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Authors: Pam Withers

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BOOK: Bungee Jump
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“No wonder people used to dump them on islands. Didn’t want anyone
else to catch the disease,” I say as she wanders up and peers over my shoulder.

“That was before they knew leprosy wasn’t very contagious after all,” Mrs. Dubin says.

“They are kind of ugly,” I muse. I turn pages that show medieval drawings. I see lepers slumped on village streets, collecting coins.

“Yes, the muscle weakness caused by the disease made their bodies crooked. That’s also why their toes and fingers shrank. And the sores didn’t help. People were deathly afraid of them. Those who helped sometimes caught the disease. There weren’t plastic gloves and mouth masks then.”

“So the doctor and nurse who helped leper children on Hospital Island were really brave, right?”

“Thorn Island,” she corrects me. Then she straightens, and her smile
lights her face. “Brave and generous, Chris. Heroes, I’d say.”

“Except then the doctor got the disease and—”

“No one really knows what happened to him,” she interrupts with a frown.

“That story about him stealing and hiding the money. What do you think?”

“I think you should stick to your school report,” she snaps.

Whoa, what’d she have for breakfast?
“And you should never, ever visit Thorn Island. It disturbs the children’s spirits.”

“Mmmm,” I reply.

She shuffles away. I look from the library book to my empty notebook page. I sigh and read more. Then I start writing so fast that my hand cramps:

Leprosy (Hansen’s disease)

Symptoms: sores, rashes and lumps all over the body. (Yuck!) Especially on eyes, nose, ears, hands and feet. Numbness and weak muscles that make toes and fingers shrink. Like they’ve fallen off or something. If they don’t get medicine, lepers eventually can’t walk, go blind and die. Children catch leprosy easier than adults.

Where lepers lived: in leper colonies, places that other people wouldn’t visit. Especially islands. Until about seventy-five years ago. Including Hospital Thorn Island.

History: Leprosy was considered incurable and very contagious. So lepers were banned and avoided. Only brave doctors, priests and monks would try to help them.

Cause: a germ

Cure: discovered in 1982 (whew!)

Brrrrng!

All right, the bell! Time’s up, and I’m out of here to play basketball with my friends before I head home.

“Gord’s not on the pipe,” Caitlin reports when I get home.

“He should be,” I say.

“You going to make him?” She smiles. “He’s on Hospital Island with some weird tool, wandering around like he’s lost something.”

“Let’s get the boat and go see.”

Minutes later I’m rowing our family dinghy over, ready to
disturb the children’s spirits
if I have to. I need to make sure Gord earns the money our family is paying him.

The engineer doesn’t notice us as we pull to shore.

“See?” Caitlin whispers.

He’s bent over a metal rod with a circle of black metal on the end,
hovering a few inches from the ground. He is wandering in circles, eyes intent on the device. “What’s that?” I wonder aloud.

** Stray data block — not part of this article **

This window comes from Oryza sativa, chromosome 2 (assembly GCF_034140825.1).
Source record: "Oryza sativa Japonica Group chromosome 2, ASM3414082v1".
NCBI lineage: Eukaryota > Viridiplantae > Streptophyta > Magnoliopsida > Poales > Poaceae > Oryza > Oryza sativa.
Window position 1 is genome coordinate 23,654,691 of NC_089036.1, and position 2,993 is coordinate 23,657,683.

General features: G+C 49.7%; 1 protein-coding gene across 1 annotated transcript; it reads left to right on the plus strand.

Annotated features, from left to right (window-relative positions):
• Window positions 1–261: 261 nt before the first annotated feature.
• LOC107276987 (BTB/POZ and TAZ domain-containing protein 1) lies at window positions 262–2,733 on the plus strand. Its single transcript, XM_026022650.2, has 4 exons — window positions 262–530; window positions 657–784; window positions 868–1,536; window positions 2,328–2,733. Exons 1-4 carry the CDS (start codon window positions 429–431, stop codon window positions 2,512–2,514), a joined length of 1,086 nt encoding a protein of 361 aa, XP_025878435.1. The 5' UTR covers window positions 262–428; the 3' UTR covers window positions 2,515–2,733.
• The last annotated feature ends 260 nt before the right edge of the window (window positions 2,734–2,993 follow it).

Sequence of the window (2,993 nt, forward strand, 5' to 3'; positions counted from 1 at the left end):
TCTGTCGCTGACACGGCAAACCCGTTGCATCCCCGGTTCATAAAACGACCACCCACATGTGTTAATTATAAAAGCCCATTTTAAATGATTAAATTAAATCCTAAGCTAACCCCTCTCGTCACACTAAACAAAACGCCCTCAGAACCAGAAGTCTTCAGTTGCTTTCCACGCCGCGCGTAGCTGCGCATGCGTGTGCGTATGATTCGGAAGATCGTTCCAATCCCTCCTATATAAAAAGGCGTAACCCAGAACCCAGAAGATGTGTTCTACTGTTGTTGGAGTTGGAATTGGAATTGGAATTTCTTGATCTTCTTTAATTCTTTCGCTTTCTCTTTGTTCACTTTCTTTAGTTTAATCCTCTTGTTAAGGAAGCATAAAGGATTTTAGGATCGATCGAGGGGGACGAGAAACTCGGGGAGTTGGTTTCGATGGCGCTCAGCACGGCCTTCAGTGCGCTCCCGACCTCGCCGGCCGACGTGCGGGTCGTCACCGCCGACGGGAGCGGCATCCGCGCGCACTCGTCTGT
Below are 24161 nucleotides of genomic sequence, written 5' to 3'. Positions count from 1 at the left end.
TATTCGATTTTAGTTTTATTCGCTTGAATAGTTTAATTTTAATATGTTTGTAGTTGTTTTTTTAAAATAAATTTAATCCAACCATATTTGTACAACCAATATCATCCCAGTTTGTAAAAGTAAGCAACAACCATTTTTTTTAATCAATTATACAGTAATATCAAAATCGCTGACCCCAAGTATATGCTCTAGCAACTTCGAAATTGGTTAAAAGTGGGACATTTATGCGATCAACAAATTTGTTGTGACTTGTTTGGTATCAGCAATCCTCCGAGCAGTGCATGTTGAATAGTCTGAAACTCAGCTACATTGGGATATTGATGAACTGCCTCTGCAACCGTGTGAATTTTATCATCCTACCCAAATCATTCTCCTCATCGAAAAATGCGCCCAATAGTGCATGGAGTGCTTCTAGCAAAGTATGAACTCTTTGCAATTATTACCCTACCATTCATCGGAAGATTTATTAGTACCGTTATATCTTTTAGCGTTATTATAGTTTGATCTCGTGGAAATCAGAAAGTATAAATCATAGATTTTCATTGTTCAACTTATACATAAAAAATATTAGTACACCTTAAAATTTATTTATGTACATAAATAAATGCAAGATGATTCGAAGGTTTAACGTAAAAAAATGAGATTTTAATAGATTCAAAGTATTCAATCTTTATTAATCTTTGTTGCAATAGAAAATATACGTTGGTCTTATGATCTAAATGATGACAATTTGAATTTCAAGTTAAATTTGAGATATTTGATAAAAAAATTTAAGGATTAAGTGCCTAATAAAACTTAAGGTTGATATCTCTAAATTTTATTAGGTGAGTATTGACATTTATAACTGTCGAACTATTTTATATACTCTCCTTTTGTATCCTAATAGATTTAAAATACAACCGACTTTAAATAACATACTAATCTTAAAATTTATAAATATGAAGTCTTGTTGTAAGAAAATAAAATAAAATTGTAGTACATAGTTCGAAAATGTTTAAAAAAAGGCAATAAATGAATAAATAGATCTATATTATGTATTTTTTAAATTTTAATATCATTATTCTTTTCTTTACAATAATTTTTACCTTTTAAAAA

Caitlin shrugs. “I dunno, but I don’t think it has anything to do with the bungee jump.”

I lift the oars out of the water, and we tie up the boat. “Hi, Gord!”

He jumps. “Oh, hi, kids. Didn’t know you were on the island. This is a metal detector. I lost one of my tools. Hoping it will help me find it.”

“Which tool?” I ask.

“Um, screwdriver.”

“It’s right there on your tool belt.”

He looks down. “Well, I’ll be! You’re right. Thanks, Chris.”

“Aren’t metal detectors for finding rings and coins and stuff?” Caitlin asks.

“Anything metal,” he says.

“Can I try it?” Caitlin asks.

“Um, sure, but—”

“—but right now we have to get to work,” I finish for him. “Walk you up to the pipe, Gord?”

His eyebrows slant downward for a moment. Then he nods. “Of course. Got to get ready for that crane tomorrow!”

We work hard for the rest of the afternoon. We clear brush and stuff from the road to make room for the crane and prefab catwalk sections. We’re so focused, we almost forget about Caitlin. She comes rushing up the Hospital Island rise, waving one hand and carrying Gord’s metal detector in the other.

“Look what I found!” As she greets us, she lifts something from a pocket before we can answer. “Four bracelets!” She flashes some old copper bangles. “I can wear them in the school play next week!”

“Just like a dancer’s bracelets,” I say, humoring her.

“Good for you,” Gord says less enthusiastically. “But you’ll put my detector away carefully in my trailer now, right?”

“You bet!”

“And if you find an old rusty box,” he continues, “don’t dig it up. Tell me first. It could be dangerous. Could be the leper doctor’s tools. They might infect you.”

Caitlin’s eyes grow large. “Oh. Okay. Thanks, Gord.” And with her bracelets jangling, she and the metal detector disappear down the hill to Gord’s trailer.

Chapter Six

Mom is wearing a dress and lipstick for a night out to watch the school play. She’s making a real effort, even though she has been working long hours.

“I’m so proud you got one of the dancer parts, Caitlin,” she says. “And you planned your costume all by yourself.”

I’ve decided not to make fun of my sister’s strange outfit—pink tights,
sparkly slippers and a too-large silk dress from a charity shop. Around her neck, several bright scarves flutter as she twirls on the path.

“I’m sooo excited!” she says as she shakes her arms to rattle the copper bracelets. “I’ve found sixteen so far! So I have eight on each arm. Had to polish them, but aren’t they shiny now?”

“They’re lovely,” Mom says, inspecting them. “I feel sorry for the person who lost them.”

“Finders keepers,” Caitlin says quickly. “No names on them. Just little numbers on the inside.”

We deliver my hyped-up sister to the gym’s back door. We seat ourselves in the gym. I wave to some friends. The place is full.

The teachers are seated a few rows ahead, close to the front. Mr. Roth turns and waves at me. I wave back. I spot Mrs. Dubin in the row behind him.

I look around. Craven is a few rows behind me. It’s nice to see that he gets out of his boat and joins the community sometimes. No sign of Gord. Wonder what he’s doing tonight? Resting after the crane and catwalk sections finally came? Maybe playing cards with himself in the trailer? Or wandering around with that stupid metal detector.

“Too bad you didn’t audition, Chris,” Mom says.

“Not my thing. And it’s not like I have the time,” I say. “But it’s great that Caitlin got a part.”

“And her friends Bella and Anya.”

“Ladies and gentlemen,” the drama teacher says. He’s standing in front of the red velvet curtain. “Tonight we are proud to present the play
Tiny Dancers
. Let the show begin!”

We clap, and the older actors come out first. As they recite their parts in flat